Amid the Catholic Church abuse crisis, 2 women grapple with whether to stay or go

Why one lifelong Catholic abandoned the church in the middle of mass, and why the other says leaving 'wasn't even a question.'
Catholics around the world are struggling with how to respond to the unfolding sexual abuse crisis in their church. (Joe Raedle/Getty Images)

Meet Mary Elizabeth Williams and Deirdre Pike, two Catholics who have been wrestling with the question of how best to respond to the ongoing sexual abuse crisis in the church.

Williams says she's calling it quits; Pike says she's staying. 

They spoke to Tapestry host Mary Hynes about an agonizing decision facing Catholics around the world: Should I stay, or should I go? 

'It wasn't even a question'

Pike, who is a freelance columnist for the Hamilton Spectator, said she didn't even think about leaving.

"It wasn't even a question, frankly," she said. "I just keep thinking, 'How am I going to change the church?" 

It never occurred to Deirdre Pike to leave the Catholic Church. As a convert to the faith and as a lesbian, she's always been actively challenging injustice: "I just keep thinking, how am I going to change the church? 22:48

Pike became a Catholic in her teens. She said the people she met in church created a space of much-needed love and inclusion after she experienced sexual abuse by a teacher in grade six. 

Deirdre Pike is a columnist for the Hamilton Spectator. (Submitted by Deirdre Pike)

As a lesbian, she's faced intolerance within the church.

She said one priest told her if she ever kissed another woman, she would "go to hell." Another told her she was too involved with "women's issues," which Pike jokes is a code for being a lesbian. 

Pike said she's gained the tools to fight intolerance from people she's worked with in the church and from Catholic teachings. And she said there's no way she's going to be silent now.

"If you stay and you're quiet, you're complicit. If you stay and open your mouth, you're not complicit," said Pike. 

She spoke up in a recent column, describing her parish's failure to acknowledge the Pennsylvania grand jury report which alleges decades of sexual abuse and a subsequent cover-up. 

Pike says she showed up to mass the week after her column was published to find a letter in the bulletins acknowledging the abuse.

Parishioners high-fived her, which tells Pike that she's doing the right thing.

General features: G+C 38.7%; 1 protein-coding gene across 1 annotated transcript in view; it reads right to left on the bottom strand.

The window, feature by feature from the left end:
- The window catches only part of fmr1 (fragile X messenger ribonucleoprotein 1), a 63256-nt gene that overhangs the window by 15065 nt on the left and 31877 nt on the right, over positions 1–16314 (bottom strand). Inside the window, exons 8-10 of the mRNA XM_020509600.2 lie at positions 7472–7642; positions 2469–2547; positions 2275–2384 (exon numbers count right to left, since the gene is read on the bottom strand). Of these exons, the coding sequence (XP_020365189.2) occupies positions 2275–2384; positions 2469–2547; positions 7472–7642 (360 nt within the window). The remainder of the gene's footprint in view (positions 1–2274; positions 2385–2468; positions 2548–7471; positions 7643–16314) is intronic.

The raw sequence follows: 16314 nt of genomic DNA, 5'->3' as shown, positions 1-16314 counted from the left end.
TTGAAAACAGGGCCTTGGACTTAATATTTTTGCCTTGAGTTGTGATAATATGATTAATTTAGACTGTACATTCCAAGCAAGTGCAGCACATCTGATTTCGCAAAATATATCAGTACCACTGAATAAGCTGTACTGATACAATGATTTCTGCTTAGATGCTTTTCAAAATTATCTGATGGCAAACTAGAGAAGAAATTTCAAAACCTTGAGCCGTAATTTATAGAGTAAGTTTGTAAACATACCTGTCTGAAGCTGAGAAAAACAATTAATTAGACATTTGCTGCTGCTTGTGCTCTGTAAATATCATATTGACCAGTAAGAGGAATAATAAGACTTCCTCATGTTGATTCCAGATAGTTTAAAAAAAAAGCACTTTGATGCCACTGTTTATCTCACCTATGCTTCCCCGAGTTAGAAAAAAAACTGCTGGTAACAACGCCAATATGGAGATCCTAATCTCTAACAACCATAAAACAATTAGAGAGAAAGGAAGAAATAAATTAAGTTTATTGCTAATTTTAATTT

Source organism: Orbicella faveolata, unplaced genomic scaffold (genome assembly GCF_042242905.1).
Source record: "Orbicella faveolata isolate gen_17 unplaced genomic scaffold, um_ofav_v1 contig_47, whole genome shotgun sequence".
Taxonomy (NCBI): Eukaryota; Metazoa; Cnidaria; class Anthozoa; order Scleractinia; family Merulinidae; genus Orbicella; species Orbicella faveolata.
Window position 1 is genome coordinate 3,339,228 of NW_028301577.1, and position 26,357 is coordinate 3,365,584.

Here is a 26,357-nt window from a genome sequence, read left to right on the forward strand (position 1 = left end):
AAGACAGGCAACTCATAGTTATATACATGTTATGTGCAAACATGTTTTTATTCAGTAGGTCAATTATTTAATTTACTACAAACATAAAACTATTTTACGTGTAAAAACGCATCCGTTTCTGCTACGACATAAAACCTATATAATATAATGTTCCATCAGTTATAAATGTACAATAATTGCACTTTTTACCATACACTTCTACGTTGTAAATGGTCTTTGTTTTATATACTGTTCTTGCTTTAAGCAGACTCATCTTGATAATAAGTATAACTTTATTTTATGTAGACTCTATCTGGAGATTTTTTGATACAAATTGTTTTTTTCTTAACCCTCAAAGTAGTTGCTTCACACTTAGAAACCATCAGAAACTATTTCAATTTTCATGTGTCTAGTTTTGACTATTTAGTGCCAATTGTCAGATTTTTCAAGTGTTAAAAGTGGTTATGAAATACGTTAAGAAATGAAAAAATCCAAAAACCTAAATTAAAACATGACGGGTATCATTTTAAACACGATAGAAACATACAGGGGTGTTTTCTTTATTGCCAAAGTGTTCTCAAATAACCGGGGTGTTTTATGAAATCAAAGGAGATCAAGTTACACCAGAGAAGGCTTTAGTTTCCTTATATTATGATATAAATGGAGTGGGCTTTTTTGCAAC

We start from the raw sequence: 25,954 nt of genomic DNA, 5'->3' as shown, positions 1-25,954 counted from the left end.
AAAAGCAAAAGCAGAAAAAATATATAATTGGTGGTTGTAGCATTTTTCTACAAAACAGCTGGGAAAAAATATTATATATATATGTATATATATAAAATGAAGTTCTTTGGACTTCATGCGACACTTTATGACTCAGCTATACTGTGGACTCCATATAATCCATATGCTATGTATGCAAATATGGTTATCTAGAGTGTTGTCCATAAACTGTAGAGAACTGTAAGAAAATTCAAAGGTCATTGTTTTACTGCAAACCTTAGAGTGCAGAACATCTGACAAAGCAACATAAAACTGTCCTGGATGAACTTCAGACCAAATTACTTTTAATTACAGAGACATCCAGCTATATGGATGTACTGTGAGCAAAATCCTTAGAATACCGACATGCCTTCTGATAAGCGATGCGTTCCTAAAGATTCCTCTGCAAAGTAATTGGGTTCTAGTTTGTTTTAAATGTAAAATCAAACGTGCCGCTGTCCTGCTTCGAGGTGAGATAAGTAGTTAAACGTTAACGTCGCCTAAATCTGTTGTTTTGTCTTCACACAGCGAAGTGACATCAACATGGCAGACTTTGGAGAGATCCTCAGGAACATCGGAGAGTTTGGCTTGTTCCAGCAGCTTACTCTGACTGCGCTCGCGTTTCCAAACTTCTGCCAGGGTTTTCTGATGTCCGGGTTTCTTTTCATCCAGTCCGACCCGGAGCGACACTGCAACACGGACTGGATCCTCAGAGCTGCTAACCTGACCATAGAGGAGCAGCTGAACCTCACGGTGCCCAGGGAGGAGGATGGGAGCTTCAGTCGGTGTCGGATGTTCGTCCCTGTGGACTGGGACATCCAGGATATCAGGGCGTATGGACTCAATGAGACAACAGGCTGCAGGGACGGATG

"It is not an easy path, but I know it is the right path," she said. 

Mary Elizabeth Williams is a writer at Salon. (Submitted by Mary Elizabeth Williams)

Religion should bring hope

Growing up, Mary Elizabeth Williams, a lifelong Catholic and staff writer at Salon, had glow-in-the-dark rosary beads on her bedpost. 

She loved Catholic iconography.

She still loves it, but now she has to appreciate it from outside the church.

Williams says she walked out of the church – literally – after hearing an anti-abortion sermon from a new priest at her parish.

"That just made me suck in my breath because I have friends who have made very difficult, painful choices," said Williams. "I leaned over to my daughter and said, 'I have to go.'" 

Mary Elizabeth Williams was a lifelong Catholic, until the day she walked out of church. Literally. 26:44

Then she heard about the Pennsylvania grand jury report. 

"Watching the way that the Catholic Church in Pennsylvania... [and] the hierarchy of the Catholic bishops chose to respond to that made me feel like, that's it, this is the final straw," said Williams. 

Williams says religion should bring hope — not despair.

"If your faith isn't… making you feel deeply within your soul that you are loved unconditionally and that you are part of something big and powerful and good in the world, then it's time to re-examine that relationship," she said. 

Breaking up can be hard to do. Williams says there will always be a part of her that's Catholic. 

She's prayed a lot for guidance. So far, the message is loud and clear. 

"I'm hearing keep going. I'm hearing this is where you need to be."